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Re: Suchosaurus, Baryonyx and Martinavis

But when you convert a paraphyletic genus into a clade, you
change the names of the species that were included in it and are now
excluded (or vice versa).  You also make the names of species subject
to change under different phylogenetic hypotheses.  I think that this
is more than most Linnaeists will swallow.

But these same Linnaeists do that all the time. It happens all the time that someone changes the content of a genus, and thus the names of plenty of species, in order to make the genus monophyletic or to keep it so under changing phylogenetic hypotheses. Outside of botany at least, paraphyletic genera have largely fallen out of fashion. Off the top of my head, tiger and lion as examples: *Felis* oops *Panthera* oops *Neofelis* oops *Panthera tigris*... *Felis* oops *Panthera* oops *Leo* oops *Panthera leo*...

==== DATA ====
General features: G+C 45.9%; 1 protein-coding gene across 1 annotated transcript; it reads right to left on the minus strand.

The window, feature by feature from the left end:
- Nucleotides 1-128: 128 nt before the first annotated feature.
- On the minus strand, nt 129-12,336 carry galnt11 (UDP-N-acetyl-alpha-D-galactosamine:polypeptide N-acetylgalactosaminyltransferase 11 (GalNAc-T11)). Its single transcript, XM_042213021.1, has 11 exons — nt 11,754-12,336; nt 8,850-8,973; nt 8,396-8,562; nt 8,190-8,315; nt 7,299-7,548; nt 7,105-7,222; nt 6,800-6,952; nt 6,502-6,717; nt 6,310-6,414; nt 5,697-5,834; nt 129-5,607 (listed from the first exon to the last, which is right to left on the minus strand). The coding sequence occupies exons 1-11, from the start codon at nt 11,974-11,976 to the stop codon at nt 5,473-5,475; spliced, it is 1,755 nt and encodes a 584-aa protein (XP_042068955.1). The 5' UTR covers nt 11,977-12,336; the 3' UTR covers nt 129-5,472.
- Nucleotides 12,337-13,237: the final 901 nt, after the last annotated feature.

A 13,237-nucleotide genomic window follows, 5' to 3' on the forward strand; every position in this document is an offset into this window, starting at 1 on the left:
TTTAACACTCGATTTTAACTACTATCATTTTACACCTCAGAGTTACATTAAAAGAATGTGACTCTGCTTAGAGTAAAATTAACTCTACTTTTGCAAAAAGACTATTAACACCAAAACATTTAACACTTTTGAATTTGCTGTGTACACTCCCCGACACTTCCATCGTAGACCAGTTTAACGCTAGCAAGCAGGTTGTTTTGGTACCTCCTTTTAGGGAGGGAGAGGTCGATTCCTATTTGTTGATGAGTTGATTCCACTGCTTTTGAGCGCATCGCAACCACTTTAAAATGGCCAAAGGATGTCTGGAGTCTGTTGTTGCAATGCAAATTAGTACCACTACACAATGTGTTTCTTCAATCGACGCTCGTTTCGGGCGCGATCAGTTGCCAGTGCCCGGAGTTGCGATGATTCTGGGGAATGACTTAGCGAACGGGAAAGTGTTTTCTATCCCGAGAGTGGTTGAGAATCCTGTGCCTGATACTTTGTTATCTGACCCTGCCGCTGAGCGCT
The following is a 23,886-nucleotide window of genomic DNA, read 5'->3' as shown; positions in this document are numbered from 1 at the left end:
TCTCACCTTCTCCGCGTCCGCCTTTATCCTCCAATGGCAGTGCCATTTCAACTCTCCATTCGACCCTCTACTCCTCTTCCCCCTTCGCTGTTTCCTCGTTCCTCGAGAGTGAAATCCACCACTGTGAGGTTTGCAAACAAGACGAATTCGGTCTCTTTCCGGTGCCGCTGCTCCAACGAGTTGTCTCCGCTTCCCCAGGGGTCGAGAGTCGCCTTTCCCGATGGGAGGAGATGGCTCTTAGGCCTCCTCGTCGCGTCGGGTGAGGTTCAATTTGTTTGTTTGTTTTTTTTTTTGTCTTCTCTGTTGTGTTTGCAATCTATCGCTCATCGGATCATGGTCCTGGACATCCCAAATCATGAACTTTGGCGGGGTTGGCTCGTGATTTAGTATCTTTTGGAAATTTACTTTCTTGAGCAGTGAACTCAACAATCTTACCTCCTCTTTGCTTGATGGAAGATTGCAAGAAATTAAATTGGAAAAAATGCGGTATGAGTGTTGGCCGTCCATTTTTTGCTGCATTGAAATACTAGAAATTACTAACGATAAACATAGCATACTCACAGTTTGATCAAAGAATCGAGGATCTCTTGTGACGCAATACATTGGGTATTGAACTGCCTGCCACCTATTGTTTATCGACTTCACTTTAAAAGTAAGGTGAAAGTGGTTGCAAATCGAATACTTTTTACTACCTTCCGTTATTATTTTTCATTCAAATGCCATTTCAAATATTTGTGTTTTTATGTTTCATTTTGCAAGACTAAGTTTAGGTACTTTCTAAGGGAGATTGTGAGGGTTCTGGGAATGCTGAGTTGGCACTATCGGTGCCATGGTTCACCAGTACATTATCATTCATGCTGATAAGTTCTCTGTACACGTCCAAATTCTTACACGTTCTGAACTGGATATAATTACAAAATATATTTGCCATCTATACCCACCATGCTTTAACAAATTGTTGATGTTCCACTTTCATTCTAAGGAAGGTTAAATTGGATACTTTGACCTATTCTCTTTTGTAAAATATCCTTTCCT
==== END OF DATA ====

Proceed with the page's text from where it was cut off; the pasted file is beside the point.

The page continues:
This does not change under the PhyloCode. What changes is that it takes away the possibility to split & lump genera, and thus change species names, when the phylogeny does _not_ change -- which is another thing that happens all the time today. The example most of us will be most familiar with is *Tarbosaurus*. But have a look at *Rana* and *Bufo*, where splitting has recently changed _many hundreds_ of species names when the subgenera of the former and the species groups of the latter were elevated to genus rank by Frost et al. (2006), and that includes species that live in western Europe, not only ones hidden in the Amazon rainforest and discovered 2 years ago. The Generic Brown Frog used to be *Rana ridibunda*, now it's *Pelophylax ridibundus*. Unless you lump it back -- which you have every right to.

The PhyloCode is still an improvement. :-)